Scotland's justice minister has given renewed backing to a co-ordinated campaign against crime on the railways.
Children have been found dropping stones on to trains from bridges
Cathy Jamieson said those responsible for railway offences should be aware of the consequences.
She was speaking at the start of Scotland's third annual Railway Crime Week at Glasgow's Central Station.
The campaign, which coincides with Child Safety Week, will highlight efforts by the rail industry to combat crime and improve safety.
Past offences committed on the railways have included people placing obstructions on tracks and bricks being dropped from overhead bridges.
Crime on Scotland's railways costs more than £10m a year.
Ms Jamieson said: "Its important that those involved in crime, vandalism and other forms of anti-social behaviour on our railways understand the true cost of their actions.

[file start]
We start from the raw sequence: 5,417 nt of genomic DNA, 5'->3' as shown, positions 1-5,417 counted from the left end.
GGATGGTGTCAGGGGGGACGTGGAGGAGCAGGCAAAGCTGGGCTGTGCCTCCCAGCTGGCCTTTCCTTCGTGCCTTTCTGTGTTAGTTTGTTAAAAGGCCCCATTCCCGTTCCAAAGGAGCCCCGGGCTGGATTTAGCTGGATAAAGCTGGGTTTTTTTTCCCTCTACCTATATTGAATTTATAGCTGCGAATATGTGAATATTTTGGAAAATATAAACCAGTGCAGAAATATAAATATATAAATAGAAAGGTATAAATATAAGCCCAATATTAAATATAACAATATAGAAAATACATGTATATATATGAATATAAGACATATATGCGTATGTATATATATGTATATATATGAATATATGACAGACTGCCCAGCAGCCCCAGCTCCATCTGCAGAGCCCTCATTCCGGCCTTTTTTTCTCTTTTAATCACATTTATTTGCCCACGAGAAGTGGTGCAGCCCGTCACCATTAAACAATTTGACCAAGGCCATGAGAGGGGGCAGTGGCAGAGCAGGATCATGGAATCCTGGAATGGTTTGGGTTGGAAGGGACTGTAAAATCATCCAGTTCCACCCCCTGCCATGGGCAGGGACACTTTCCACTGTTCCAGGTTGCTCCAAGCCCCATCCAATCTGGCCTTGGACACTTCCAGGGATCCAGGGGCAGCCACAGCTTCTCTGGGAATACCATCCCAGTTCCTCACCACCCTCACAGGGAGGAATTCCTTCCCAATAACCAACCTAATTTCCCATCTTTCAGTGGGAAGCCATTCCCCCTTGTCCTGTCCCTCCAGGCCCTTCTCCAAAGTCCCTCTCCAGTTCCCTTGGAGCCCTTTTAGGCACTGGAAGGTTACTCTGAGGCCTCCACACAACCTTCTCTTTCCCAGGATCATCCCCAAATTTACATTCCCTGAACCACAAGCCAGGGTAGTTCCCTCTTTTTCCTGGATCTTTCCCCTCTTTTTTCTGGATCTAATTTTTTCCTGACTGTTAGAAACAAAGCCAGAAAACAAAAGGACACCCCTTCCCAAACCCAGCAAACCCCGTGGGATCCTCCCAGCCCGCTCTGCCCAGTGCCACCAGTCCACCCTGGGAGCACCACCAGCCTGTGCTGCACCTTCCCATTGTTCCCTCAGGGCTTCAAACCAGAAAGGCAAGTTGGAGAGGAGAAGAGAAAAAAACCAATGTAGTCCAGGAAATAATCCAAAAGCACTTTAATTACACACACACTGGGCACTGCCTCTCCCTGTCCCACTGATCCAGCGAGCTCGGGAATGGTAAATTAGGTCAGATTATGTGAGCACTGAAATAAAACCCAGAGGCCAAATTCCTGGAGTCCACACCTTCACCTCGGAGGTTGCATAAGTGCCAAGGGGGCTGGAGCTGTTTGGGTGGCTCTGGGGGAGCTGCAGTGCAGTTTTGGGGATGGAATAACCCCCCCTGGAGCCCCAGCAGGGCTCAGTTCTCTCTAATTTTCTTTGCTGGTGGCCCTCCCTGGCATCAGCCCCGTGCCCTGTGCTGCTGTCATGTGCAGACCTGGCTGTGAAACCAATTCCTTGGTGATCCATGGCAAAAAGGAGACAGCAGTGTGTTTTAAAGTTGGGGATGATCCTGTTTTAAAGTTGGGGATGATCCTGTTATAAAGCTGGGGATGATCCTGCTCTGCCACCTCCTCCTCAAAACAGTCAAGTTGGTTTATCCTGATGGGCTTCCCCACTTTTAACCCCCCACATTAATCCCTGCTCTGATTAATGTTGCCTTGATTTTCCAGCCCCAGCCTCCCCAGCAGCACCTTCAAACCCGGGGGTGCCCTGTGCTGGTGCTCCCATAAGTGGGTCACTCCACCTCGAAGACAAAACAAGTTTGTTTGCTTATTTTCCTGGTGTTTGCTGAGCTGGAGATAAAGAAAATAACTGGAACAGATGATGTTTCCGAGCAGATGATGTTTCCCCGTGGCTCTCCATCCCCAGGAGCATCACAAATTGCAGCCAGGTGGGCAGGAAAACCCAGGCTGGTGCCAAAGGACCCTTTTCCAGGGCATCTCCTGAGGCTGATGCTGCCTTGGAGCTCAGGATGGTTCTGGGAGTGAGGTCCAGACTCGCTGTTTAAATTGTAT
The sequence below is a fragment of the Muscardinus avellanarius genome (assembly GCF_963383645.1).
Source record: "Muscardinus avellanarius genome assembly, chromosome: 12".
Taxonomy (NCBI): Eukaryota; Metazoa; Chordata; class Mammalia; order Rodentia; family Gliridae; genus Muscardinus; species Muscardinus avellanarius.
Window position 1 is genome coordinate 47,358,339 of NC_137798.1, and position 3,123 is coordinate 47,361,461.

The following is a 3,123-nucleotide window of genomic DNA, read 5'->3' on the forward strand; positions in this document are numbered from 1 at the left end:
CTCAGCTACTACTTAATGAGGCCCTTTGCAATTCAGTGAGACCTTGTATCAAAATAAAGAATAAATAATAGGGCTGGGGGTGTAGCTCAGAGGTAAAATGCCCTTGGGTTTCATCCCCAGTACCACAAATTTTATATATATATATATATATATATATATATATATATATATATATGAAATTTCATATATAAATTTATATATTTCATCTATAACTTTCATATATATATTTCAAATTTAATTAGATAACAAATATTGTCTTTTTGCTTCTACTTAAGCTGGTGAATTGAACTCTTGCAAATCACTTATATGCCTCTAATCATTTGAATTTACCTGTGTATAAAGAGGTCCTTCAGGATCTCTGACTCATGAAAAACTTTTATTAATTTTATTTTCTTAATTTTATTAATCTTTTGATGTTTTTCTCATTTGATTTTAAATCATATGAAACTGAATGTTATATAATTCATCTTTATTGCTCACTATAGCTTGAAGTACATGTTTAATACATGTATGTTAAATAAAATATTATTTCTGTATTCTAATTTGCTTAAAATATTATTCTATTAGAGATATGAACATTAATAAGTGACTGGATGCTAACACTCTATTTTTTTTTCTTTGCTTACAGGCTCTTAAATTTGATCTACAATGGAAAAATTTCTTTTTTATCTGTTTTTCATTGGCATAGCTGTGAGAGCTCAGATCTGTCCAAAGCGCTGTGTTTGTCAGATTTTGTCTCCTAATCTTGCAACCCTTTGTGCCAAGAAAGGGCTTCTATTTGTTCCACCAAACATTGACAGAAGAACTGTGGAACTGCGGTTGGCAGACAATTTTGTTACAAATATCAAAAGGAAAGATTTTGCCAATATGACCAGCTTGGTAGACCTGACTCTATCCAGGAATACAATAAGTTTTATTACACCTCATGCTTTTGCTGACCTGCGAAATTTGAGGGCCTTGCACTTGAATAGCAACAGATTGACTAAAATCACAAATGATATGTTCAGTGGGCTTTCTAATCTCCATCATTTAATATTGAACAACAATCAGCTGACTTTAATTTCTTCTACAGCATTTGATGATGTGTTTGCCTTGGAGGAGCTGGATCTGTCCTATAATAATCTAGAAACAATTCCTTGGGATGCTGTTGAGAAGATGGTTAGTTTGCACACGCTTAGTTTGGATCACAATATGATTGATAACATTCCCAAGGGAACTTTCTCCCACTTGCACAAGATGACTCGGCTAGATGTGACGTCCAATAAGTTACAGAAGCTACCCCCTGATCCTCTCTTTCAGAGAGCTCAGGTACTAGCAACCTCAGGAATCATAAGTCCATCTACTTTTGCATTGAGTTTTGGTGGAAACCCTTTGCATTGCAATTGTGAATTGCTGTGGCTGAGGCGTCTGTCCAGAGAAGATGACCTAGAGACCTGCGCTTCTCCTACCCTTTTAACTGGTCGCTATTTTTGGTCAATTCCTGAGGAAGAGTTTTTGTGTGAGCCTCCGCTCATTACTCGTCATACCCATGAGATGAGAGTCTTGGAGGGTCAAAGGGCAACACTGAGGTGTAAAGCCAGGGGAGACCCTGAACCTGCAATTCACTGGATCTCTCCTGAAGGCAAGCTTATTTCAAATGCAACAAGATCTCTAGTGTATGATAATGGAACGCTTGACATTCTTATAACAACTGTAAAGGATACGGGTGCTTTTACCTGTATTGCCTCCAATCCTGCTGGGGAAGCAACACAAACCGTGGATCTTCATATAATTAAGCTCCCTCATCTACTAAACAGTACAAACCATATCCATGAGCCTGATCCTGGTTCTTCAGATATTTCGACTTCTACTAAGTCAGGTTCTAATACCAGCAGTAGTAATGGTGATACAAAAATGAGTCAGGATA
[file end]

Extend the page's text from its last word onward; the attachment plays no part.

"They are not just risking their own lives, but also the lives of thousands of passengers and staff each year.
"The damage they cause can also result in severe disruption to services and increased travelling costs for law-abiding rail passengers. That is simply not acceptable."
She added: "I am therefore, greatly encouraged by the co-ordinated efforts of the rail industry and the British Transport Police to combat crime on the railways and reduce the number of offences committed on the network.
"This work will support our broader efforts to create a safer, stronger Scotland."
Route director for Network Rail in Scotland, Ron McAulay, said crime on the railway was a "widespread social problem".
He said: "Although the industry invests a substantial amount of resources annually, route crime and the wider effects can only be tackled through a multi-agency approach.
"We would ask parents and teachers to back the rail industry and join our campaign to stop children and teenagers trespassing on Scotland's railway."
Crime on the railway costs in excess of £10m in Scotland, causing approximately 100,000 minutes' delay to its passengers every year.
Inspector John Clark, of the British Transport Police, said the week was "an extension of activities already taken to combat crime on the railways".
He said: "We have dedicated officers dealing with route crime and others who attend schools in problem areas to get the message across, especially in the run-up to school holidays."